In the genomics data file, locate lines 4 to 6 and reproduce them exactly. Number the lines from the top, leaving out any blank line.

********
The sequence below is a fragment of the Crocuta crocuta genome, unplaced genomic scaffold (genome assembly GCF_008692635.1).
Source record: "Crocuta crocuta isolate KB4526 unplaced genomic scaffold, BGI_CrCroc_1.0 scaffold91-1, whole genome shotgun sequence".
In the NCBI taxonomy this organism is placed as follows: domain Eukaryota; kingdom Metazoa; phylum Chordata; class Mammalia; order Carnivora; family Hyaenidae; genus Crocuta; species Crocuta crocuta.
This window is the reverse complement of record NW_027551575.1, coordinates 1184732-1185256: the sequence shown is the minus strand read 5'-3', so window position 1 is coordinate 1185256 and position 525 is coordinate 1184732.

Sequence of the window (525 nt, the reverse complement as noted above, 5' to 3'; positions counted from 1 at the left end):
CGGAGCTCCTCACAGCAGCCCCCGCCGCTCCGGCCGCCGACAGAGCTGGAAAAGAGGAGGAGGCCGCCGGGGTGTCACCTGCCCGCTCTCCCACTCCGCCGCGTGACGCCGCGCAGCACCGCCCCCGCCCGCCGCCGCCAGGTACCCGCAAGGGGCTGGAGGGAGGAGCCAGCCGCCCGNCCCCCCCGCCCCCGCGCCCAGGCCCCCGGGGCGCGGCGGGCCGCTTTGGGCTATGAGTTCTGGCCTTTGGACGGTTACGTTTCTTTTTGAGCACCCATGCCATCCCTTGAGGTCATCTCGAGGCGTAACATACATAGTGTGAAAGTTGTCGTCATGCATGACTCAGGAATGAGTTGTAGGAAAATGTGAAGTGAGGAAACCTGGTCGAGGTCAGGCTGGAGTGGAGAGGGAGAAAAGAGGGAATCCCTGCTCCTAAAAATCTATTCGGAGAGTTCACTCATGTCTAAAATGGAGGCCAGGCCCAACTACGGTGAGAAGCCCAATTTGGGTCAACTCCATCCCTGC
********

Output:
This window is the reverse complement of record NW_027551575.1, coordinates 1184732-1185256: the sequence shown is the minus strand read 5'-3', so window position 1 is coordinate 1185256 and position 525 is coordinate 1184732.

Sequence of the window (525 nt, the reverse complement as noted above, 5' to 3'; positions counted from 1 at the left end):
CGGAGCTCCTCACAGCAGCCCCCGCCGCTCCGGCCGCCGACAGAGCTGGAAAAGAGGAGGAGGCCGCCGGGGTGTCACCTGCCCGCTCTCCCACTCCGCCGCGTGACGCCGCGCAGCACCGCCCCCGCCCGCCGCCGCCAGGTACCCGCAAGGGGCTGGAGGGAGGAGCCAGCCGCCCGNCCCCCCCGCCCCCGCGCCCAGGCCCCCGGGGCGCGGCGGGCCGCTTTGGGCTATGAGTTCTGGCCTTTGGACGGTTACGTTTCTTTTTGAGCACCCATGCCATCCCTTGAGGTCATCTCGAGGCGTAACATACATAGTGTGAAAGTTGTCGTCATGCATGACTCAGGAATGAGTTGTAGGAAAATGTGAAGTGAGGAAACCTGGTCGAGGTCAGGCTGGAGTGGAGAGGGAGAAAAGAGGGAATCCCTGCTCCTAAAAATCTATTCGGAGAGTTCACTCATGTCTAAAATGGAGGCCAGGCCCAACTACGGTGAGAAGCCCAATTTGGGTCAACTCCATCCCTGC